How, exactly the police will determine who is texting remains to be seen. I don’t know about you, but when I use a cell phone in the car it is often on my lap—a place that is very hard for anyone not in the car to see. Does this bill mean that anyone who glances down can now be pulled over for suspected texting while driving? What if I’m looking down to put hot sauce on my Taco Bell and the police think I’m texting? Will I get a ticket for that?

Here is more Distracted Driving coverage, including a look at why it is silly to ban cell phones in cars.

Value eating with calorie counts [fast food]

One of the many little goodies inside the new health care bill is that chain restaurants nationwide will have to start displaying calorie counts on menus. The new regulation will apply to restaurants with more than 20 locations. Health advocates hope that giving consumers calorie information will “nudge” them into lower-calorie options at the local fast food joint.

I’m not sure that is going to happen.

New York City has had a similar law on the books for a few years now. Having experienced it first-hand, I can tell you that while the calorie counts haven’t dissuaded me from eating Big Mac’s they are quite useful for figuring out which menu item gives you the biggest caloric bang for your buck. Think of these calorie counts as a useful tool for fast food value eating.

Here is a graphic Slate published a few months back illustrating the point:

Marketing to Americans [travel]

Conrad Hilton was a visionary.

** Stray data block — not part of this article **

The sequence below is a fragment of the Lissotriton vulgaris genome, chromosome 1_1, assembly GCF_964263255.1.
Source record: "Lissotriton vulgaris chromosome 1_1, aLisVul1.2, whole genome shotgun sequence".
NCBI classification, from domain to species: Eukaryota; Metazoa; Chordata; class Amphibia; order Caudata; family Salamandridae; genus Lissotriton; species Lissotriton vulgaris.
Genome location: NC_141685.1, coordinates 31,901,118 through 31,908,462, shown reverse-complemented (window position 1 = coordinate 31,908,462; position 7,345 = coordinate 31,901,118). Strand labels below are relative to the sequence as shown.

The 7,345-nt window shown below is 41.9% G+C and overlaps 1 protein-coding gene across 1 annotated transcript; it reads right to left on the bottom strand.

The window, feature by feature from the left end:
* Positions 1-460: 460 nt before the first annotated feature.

Not only did he build one of the world’s most famous hotel chains, but he also understood that the best way to make Paris and other European cities more appealing was, well, to make his hotels there more like America. This meant installing two things: air conditioning and steakhouses.

After all, just because you’re traveling in France doesn’t mean you have to sweat (and smell) like the French!

[Photo credit: lobstar28 via Slate]

What is the smell of America?

BBQ Ribs on the WSMIs it fresh-cut grass? Morning dew? Car exhaust? Fresh human urine on the sidewalk outside Starbucks* ? (maybe that was just the first strong smell I experienced this morning)

Well, here is the answer according to the Harper’s Index:

Percentage of Americans who describe “barbecue ” as the aroma that best defines America: 39

What say you? Is BBQ really the smell that best defines America?

*Presumably this aroma was complements of late-night partier or one of the local park’s many homeless residents

(Hat tip: Anne)

The Tanning Salon Tax [aka the Boehner tax]

Maybe if John Boehner spent a little less time in the tanning booth the Republicans could have defeated Obamacare.

I don’t like soda taxes.

I don’t like pizza taxes.

And I’d certainly appreciate if they lowered liquor taxes.

Like most Americans, I have a principled opposition to taxes: I don’t like any tax that applies to me. But if it is a tax that you pay and I don’t, well then, I’m all for it. After all, what is more American that opposing taxes but wanting more services?

This is a long way of saying that I’m pretty pumped about the new “vanity tax” passed as part of the healthcare reform bill. The tax, as far as I understand it, will levy 10 percent on customers of indoor tanning salons.

As I don’t frequent tanning salons but could use more government money to pay for my health insurance, this strikes me as a great tax—a win win, as they say.